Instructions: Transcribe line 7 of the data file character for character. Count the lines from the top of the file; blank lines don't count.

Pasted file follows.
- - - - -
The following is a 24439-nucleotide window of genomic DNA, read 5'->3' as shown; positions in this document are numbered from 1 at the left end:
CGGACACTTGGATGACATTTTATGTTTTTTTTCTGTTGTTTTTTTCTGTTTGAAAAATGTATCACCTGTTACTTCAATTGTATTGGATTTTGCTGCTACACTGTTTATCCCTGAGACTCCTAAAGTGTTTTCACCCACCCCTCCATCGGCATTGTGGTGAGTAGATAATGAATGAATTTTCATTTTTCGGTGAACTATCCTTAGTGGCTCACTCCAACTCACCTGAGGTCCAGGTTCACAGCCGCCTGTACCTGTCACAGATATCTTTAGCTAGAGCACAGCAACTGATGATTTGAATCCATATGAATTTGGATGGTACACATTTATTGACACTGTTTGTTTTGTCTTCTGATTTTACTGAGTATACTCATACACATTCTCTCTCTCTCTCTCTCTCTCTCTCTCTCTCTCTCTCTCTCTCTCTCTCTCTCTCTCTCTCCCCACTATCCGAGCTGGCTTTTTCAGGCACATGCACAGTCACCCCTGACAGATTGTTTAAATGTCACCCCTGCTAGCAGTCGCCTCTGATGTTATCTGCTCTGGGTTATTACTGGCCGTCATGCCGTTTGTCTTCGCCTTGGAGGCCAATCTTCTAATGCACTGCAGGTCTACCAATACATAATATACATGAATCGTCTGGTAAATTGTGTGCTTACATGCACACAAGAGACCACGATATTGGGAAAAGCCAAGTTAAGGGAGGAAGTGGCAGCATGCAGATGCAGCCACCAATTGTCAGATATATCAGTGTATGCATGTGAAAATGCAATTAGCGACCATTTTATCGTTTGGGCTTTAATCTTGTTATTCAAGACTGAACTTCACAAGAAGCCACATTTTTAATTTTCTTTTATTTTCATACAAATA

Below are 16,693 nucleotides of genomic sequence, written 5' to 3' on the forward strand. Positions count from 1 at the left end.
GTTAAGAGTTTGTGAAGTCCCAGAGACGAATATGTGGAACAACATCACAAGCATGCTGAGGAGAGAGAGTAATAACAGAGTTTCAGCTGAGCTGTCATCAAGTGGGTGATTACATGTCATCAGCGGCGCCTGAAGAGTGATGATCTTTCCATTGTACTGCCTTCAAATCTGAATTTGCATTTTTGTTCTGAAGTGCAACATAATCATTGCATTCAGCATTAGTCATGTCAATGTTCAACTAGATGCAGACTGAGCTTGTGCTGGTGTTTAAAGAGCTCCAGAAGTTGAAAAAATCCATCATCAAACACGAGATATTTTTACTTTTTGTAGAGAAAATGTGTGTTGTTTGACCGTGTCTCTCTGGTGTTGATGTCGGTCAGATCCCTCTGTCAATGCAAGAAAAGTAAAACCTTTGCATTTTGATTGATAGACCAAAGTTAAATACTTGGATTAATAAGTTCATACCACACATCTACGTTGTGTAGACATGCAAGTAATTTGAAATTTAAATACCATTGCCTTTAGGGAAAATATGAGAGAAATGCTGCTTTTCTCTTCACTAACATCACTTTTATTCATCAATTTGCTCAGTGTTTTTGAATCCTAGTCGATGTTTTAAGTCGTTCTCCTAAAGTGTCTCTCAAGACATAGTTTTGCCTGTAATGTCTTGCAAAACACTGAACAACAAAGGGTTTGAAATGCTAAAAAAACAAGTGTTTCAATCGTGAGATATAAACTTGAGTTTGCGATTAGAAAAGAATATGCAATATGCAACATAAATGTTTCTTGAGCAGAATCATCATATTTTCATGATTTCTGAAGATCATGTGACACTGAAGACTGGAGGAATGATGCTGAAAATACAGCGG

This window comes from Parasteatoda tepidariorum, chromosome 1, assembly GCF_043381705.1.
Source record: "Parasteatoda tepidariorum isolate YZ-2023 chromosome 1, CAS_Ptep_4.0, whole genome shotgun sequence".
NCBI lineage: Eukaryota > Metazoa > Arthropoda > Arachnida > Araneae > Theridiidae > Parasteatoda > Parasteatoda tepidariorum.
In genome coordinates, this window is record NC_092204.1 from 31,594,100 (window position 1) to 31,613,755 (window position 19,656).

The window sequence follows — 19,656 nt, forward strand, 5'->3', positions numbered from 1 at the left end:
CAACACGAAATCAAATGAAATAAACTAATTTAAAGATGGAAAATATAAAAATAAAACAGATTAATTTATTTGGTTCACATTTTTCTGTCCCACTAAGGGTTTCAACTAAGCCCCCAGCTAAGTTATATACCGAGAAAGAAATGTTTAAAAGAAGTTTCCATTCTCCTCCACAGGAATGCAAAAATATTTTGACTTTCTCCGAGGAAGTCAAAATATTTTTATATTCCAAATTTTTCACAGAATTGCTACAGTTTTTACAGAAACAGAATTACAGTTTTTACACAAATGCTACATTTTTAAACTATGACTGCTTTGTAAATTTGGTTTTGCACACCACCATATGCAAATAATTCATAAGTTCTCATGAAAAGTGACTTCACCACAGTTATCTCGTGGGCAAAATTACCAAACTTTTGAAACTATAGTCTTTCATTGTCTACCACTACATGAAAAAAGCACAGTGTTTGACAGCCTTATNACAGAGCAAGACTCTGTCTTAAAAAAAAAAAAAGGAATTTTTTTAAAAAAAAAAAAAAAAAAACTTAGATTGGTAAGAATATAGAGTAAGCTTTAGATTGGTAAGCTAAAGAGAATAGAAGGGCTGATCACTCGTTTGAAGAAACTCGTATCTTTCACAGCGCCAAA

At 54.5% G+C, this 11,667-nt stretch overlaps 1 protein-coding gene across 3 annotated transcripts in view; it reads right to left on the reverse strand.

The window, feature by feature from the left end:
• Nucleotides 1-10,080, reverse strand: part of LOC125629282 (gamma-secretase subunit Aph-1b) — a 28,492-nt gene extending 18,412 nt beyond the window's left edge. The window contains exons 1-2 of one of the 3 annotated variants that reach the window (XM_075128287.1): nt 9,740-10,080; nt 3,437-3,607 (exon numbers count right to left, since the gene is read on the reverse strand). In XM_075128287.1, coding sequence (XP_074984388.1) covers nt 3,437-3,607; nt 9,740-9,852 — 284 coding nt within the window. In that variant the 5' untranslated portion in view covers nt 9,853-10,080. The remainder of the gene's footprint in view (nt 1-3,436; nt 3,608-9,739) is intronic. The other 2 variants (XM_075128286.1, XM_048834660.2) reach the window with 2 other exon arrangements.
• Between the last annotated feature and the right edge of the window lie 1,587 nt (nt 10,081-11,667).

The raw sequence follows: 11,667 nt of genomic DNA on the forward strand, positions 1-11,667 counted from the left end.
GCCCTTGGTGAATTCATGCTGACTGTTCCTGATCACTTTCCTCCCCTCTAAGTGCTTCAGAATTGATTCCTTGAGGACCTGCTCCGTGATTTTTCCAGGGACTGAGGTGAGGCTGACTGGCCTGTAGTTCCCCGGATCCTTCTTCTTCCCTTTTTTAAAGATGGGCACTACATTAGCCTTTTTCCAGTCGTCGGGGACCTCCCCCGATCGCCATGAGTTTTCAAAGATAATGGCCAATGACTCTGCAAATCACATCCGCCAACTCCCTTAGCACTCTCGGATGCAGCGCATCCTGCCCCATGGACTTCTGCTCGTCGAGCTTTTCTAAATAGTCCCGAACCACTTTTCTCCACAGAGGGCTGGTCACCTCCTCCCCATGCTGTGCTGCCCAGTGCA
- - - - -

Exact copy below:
NCBI lineage: Eukaryota > Metazoa > Arthropoda > Arachnida > Araneae > Theridiidae > Parasteatoda > Parasteatoda tepidariorum.